Chaidez: Originally, [Mark Coles Smith’s] character was named Chou, and he was an Asian character. And then we saw Mark Coles Smith, and we were both like “holy cow, did you see that guy, he was amazing.” So he’s playing Aboriginal, which he is, and I hope we get a second season, because I would love to do his origin story. The diversity was extremely important to us.

It’s also a very atmospheric, creepy series. How did you find that tone?

Chaidez: One of the cool discoveries of the show was the horror element, which is there in the pilot, but we go further. It’s gory. It’s about the monster inside of us … “Walking Dead” is the monster that’s chasing us, and “Hunters” is the monster that’s sitting next to you, inside of you. We really opened up that storytelling across the season. We got down to Melbourne and had a terrific prosthetics guy named Justin Dix. Once we saw what he could do, we were like “oh, we’ve got to do it” [with] the gore and the blood.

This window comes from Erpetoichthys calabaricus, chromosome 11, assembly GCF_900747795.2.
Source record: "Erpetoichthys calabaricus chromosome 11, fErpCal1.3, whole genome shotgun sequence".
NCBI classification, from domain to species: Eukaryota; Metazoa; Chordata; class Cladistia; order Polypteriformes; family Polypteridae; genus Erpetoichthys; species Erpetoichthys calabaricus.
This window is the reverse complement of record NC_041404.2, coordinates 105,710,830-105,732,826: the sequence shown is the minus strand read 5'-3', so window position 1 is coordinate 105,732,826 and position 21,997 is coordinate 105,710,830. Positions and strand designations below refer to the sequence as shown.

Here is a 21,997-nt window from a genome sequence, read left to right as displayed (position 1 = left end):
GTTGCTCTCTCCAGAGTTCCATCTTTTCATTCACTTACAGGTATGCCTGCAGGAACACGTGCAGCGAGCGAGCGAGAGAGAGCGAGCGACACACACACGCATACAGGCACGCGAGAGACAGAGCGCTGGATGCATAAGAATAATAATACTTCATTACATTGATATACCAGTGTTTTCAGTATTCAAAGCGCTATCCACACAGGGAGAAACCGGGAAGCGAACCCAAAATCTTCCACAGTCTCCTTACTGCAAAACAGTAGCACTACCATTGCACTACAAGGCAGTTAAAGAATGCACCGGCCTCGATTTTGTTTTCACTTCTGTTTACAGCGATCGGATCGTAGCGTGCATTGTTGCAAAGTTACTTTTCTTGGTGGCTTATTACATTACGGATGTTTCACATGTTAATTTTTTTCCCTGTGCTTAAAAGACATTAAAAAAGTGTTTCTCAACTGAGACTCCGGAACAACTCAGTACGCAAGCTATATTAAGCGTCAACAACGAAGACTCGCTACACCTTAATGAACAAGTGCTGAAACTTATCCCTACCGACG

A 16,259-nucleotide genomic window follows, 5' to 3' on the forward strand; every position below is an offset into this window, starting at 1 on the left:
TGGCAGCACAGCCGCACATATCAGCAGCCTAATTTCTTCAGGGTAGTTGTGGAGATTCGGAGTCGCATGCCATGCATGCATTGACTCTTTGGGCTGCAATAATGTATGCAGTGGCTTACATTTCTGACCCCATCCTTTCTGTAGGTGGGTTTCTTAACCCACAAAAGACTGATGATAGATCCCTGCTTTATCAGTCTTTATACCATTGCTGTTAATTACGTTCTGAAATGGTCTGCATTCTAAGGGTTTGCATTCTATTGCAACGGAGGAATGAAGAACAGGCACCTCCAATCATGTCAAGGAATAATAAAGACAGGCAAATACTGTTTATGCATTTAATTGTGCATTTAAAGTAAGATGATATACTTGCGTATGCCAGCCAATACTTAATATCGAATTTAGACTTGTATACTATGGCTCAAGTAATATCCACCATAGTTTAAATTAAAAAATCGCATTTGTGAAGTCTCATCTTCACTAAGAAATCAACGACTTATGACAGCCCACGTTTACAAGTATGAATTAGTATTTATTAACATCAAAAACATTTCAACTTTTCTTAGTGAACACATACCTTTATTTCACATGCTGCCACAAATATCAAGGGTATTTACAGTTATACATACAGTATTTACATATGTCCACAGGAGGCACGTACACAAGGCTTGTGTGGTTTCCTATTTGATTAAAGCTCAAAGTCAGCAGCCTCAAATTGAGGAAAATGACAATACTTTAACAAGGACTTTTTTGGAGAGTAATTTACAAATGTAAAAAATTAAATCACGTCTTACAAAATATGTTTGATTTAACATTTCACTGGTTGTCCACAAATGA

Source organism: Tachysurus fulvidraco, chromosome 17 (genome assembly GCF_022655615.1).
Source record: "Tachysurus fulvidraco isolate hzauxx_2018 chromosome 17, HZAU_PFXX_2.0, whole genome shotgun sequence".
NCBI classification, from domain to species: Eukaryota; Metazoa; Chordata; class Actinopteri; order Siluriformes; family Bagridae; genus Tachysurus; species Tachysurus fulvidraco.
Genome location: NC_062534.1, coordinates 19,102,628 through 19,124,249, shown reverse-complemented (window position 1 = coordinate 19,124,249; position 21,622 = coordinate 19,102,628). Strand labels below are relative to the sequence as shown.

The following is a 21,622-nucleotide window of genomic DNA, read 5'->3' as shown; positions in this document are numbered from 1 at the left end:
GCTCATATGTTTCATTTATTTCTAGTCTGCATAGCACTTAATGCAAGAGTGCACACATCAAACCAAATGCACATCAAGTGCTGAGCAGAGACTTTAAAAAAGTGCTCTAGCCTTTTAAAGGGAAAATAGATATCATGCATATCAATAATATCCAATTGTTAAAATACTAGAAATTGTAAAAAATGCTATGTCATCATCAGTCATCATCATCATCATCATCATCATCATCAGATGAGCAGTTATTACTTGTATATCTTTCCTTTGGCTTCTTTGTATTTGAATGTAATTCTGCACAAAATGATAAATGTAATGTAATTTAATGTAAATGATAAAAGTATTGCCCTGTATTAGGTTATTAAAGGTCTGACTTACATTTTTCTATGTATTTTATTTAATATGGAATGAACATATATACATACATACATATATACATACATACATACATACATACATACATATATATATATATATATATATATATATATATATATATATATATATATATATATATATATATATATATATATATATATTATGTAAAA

Hurd: That’s not CGI, that is right there. You’re not adding stuff after the fact, and he’s a mad genius. He’s also a filmmaker himself. It was amazing too because he’s got more energy than anyone I’ve ever seen. He comes in with a great idea and you’ll go “okay,” and he’ll say, “we’re going to make all the props right here.” We’re like, “oh, we’re going to get plasters and molds?” and he’s like “no, no — we’re going to create them in a 3D printer.” So, we had two 3D printers — which, by the way, I have to admit I’d never seen a 3D printer before — so it looks like a microwave and you put stuff in it and you come in the next day and …

Chaidez: Whole alien guns come out!

Oldford: From an actor’s perspective, that was just a dream, because I didn’t anticipate that going in. The bread and butter of the show, everything’s practical, and it just makes it so much easier. I think we used a green screen maybe three times, if that.

Hurd: Being able to go back to low-tech [instead of CGI], it looks just as good, and it makes everybody better.

Right, it’s hard to care about the stakes of something when it’s just CGI armies fighting CGI armies, and CGI buildings falling down — where’s the humanity in it?

Chaidez: Right; ours is all about character and the choices and ramifications of the choices our characters make. Every episode really hinges on that, and really every character in the piece has to face a life-changing decision.

“Hunters” airs Mondays at 10 p.m. on Syfy.